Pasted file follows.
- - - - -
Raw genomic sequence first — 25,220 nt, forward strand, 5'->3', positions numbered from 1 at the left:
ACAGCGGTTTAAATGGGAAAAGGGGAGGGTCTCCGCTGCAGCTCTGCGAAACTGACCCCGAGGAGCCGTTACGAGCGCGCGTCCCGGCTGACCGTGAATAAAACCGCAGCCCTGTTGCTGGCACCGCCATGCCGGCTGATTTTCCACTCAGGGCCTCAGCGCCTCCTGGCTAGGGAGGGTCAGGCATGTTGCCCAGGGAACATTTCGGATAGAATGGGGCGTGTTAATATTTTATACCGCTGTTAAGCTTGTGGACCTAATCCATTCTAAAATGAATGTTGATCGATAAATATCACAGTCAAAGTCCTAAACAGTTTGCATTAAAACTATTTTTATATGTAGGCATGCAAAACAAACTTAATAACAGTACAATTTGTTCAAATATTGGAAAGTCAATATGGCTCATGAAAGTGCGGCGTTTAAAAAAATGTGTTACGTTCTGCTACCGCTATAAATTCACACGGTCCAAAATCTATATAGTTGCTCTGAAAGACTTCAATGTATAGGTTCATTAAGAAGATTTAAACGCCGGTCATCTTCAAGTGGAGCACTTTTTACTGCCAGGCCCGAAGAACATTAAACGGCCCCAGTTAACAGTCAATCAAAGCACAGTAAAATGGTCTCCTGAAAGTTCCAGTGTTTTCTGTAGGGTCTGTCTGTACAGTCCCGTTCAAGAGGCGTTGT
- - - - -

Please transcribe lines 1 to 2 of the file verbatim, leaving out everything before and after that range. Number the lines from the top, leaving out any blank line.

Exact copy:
Raw genomic sequence first — 25,220 nt, forward strand, 5'->3', positions numbered from 1 at the left:
ACAGCGGTTTAAATGGGAAAAGGGGAGGGTCTCCGCTGCAGCTCTGCGAAACTGACCCCGAGGAGCCGTTACGAGCGCGCGTCCCGGCTGACCGTGAATAAAACCGCAGCCCTGTTGCTGGCACCGCCATGCCGGCTGATTTTCCACTCAGGGCCTCAGCGCCTCCTGGCTAGGGAGGGTCAGGCATGTTGCCCAGGGAACATTTCGGATAGAATGGGGCGTGTTAATATTTTATACCGCTGTTAAGCTTGTGGACCTAATCCATTCTAAAATGAATGTTGATCGATAAATATCACAGTCAAAGTCCTAAACAGTTTGCATTAAAACTATTTTTATATGTAGGCATGCAAAACAAACTTAATAACAGTACAATTTGTTCAAATATTGGAAAGTCAATATGGCTCATGAAAGTGCGGCGTTTAAAAAAATGTGTTACGTTCTGCTACCGCTATAAATTCACACGGTCCAAAATCTATATAGTTGCTCTGAAAGACTTCAATGTATAGGTTCATTAAGAAGATTTAAACGCCGGTCATCTTCAAGTGGAGCACTTTTTACTGCCAGGCCCGAAGAACATTAAACGGCCCCAGTTAACAGTCAATCAAAGCACAGTAAAATGGTCTCCTGAAAGTTCCAGTGTTTTCTGTAGGGTCTGTCTGTACAGTCCCGTTCAAGAGGCGTTGT